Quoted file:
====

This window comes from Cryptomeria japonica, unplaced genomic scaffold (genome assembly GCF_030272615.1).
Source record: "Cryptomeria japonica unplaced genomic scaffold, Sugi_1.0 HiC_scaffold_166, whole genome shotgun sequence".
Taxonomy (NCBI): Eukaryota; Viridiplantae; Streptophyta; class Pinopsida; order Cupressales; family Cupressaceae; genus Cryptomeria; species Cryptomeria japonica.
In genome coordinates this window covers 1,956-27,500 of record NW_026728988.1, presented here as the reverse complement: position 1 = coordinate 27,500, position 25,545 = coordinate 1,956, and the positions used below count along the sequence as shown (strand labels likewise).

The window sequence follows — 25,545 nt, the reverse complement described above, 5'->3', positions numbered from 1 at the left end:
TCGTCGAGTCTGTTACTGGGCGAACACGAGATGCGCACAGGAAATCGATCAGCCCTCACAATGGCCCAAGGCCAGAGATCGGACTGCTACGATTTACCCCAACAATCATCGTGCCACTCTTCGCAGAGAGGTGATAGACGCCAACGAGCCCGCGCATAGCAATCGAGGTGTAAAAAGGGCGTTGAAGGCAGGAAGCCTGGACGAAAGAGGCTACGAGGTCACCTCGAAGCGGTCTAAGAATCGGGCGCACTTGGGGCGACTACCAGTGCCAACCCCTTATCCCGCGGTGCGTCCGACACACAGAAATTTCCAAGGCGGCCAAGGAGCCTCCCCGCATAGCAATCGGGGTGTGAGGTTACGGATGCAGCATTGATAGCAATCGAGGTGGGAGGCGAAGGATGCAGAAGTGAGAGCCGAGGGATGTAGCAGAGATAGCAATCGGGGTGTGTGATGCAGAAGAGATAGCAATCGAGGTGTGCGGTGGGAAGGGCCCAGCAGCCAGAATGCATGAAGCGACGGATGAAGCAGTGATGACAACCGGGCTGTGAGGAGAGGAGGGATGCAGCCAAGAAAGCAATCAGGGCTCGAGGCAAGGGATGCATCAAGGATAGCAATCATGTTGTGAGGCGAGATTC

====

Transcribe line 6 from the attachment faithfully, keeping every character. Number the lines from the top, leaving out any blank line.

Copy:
TCGTCGAGTCTGTTACTGGGCGAACACGAGATGCGCACAGGAAATCGATCAGCCCTCACAATGGCCCAAGGCCAGAGATCGGACTGCTACGATTTACCCCAACAATCATCGTGCCACTCTTCGCAGAGAGGTGATAGACGCCAACGAGCCCGCGCATAGCAATCGAGGTGTAAAAAGGGCGTTGAAGGCAGGAAGCCTGGACGAAAGAGGCTACGAGGTCACCTCGAAGCGGTCTAAGAATCGGGCGCACTTGGGGCGACTACCAGTGCCAACCCCTTATCCCGCGGTGCGTCCGACACACAGAAATTTCCAAGGCGGCCAAGGAGCCTCCCCGCATAGCAATCGGGGTGTGAGGTTACGGATGCAGCATTGATAGCAATCGAGGTGGGAGGCGAAGGATGCAGAAGTGAGAGCCGAGGGATGTAGCAGAGATAGCAATCGGGGTGTGTGATGCAGAAGAGATAGCAATCGAGGTGTGCGGTGGGAAGGGCCCAGCAGCCAGAATGCATGAAGCGACGGATGAAGCAGTGATGACAACCGGGCTGTGAGGAGAGGAGGGATGCAGCCAAGAAAGCAATCAGGGCTCGAGGCAAGGGATGCATCAAGGATAGCAATCATGTTGTGAGGCGAGATTC